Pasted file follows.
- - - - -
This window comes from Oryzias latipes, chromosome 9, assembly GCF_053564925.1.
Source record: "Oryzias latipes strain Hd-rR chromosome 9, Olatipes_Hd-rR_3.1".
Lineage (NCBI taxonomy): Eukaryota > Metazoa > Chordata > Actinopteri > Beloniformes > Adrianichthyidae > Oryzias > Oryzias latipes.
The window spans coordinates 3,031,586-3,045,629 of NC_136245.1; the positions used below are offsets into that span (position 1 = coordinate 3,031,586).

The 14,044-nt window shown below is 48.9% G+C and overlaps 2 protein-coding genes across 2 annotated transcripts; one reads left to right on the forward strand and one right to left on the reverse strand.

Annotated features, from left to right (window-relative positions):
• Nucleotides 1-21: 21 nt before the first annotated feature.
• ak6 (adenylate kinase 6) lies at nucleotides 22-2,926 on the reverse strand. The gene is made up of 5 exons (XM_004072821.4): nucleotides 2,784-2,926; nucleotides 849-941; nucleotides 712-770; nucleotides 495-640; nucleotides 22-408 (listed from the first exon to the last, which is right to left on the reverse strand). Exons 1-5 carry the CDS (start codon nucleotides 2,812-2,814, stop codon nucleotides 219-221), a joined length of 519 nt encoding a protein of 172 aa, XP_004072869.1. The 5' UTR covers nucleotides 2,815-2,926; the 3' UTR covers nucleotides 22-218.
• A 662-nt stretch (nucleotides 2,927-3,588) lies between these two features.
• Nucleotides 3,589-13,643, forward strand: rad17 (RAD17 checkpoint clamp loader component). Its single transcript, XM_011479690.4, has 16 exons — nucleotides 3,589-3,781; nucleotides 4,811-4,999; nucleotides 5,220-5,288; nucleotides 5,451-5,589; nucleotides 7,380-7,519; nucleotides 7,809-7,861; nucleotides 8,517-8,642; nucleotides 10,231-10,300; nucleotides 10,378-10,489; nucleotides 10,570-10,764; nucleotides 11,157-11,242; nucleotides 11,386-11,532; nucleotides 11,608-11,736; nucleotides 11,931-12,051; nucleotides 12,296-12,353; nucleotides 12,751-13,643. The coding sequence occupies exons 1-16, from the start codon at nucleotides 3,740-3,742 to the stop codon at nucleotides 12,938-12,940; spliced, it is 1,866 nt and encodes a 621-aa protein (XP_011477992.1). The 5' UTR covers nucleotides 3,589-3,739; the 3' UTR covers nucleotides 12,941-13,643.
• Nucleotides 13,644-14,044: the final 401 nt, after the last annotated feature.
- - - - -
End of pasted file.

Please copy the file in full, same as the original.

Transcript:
This window comes from Oryzias latipes, chromosome 9, assembly GCF_053564925.1.
Source record: "Oryzias latipes strain Hd-rR chromosome 9, Olatipes_Hd-rR_3.1".
Lineage (NCBI taxonomy): Eukaryota > Metazoa > Chordata > Actinopteri > Beloniformes > Adrianichthyidae > Oryzias > Oryzias latipes.
The window spans coordinates 3,031,586-3,045,629 of NC_136245.1; the positions used below are offsets into that span (position 1 = coordinate 3,031,586).

The 14,044-nt window shown below is 48.9% G+C and overlaps 2 protein-coding genes across 2 annotated transcripts; one reads left to right on the forward strand and one right to left on the reverse strand.

Annotated features, from left to right (window-relative positions):
• Nucleotides 1-21: 21 nt before the first annotated feature.
• ak6 (adenylate kinase 6) lies at nucleotides 22-2,926 on the reverse strand. The gene is made up of 5 exons (XM_004072821.4): nucleotides 2,784-2,926; nucleotides 849-941; nucleotides 712-770; nucleotides 495-640; nucleotides 22-408 (listed from the first exon to the last, which is right to left on the reverse strand). Exons 1-5 carry the CDS (start codon nucleotides 2,812-2,814, stop codon nucleotides 219-221), a joined length of 519 nt encoding a protein of 172 aa, XP_004072869.1. The 5' UTR covers nucleotides 2,815-2,926; the 3' UTR covers nucleotides 22-218.
• A 662-nt stretch (nucleotides 2,927-3,588) lies between these two features.
• Nucleotides 3,589-13,643, forward strand: rad17 (RAD17 checkpoint clamp loader component). Its single transcript, XM_011479690.4, has 16 exons — nucleotides 3,589-3,781; nucleotides 4,811-4,999; nucleotides 5,220-5,288; nucleotides 5,451-5,589; nucleotides 7,380-7,519; nucleotides 7,809-7,861; nucleotides 8,517-8,642; nucleotides 10,231-10,300; nucleotides 10,378-10,489; nucleotides 10,570-10,764; nucleotides 11,157-11,242; nucleotides 11,386-11,532; nucleotides 11,608-11,736; nucleotides 11,931-12,051; nucleotides 12,296-12,353; nucleotides 12,751-13,643. The coding sequence occupies exons 1-16, from the start codon at nucleotides 3,740-3,742 to the stop codon at nucleotides 12,938-12,940; spliced, it is 1,866 nt and encodes a 621-aa protein (XP_011477992.1). The 5' UTR covers nucleotides 3,589-3,739; the 3' UTR covers nucleotides 12,941-13,643.
• Nucleotides 13,644-14,044: the final 401 nt, after the last annotated feature.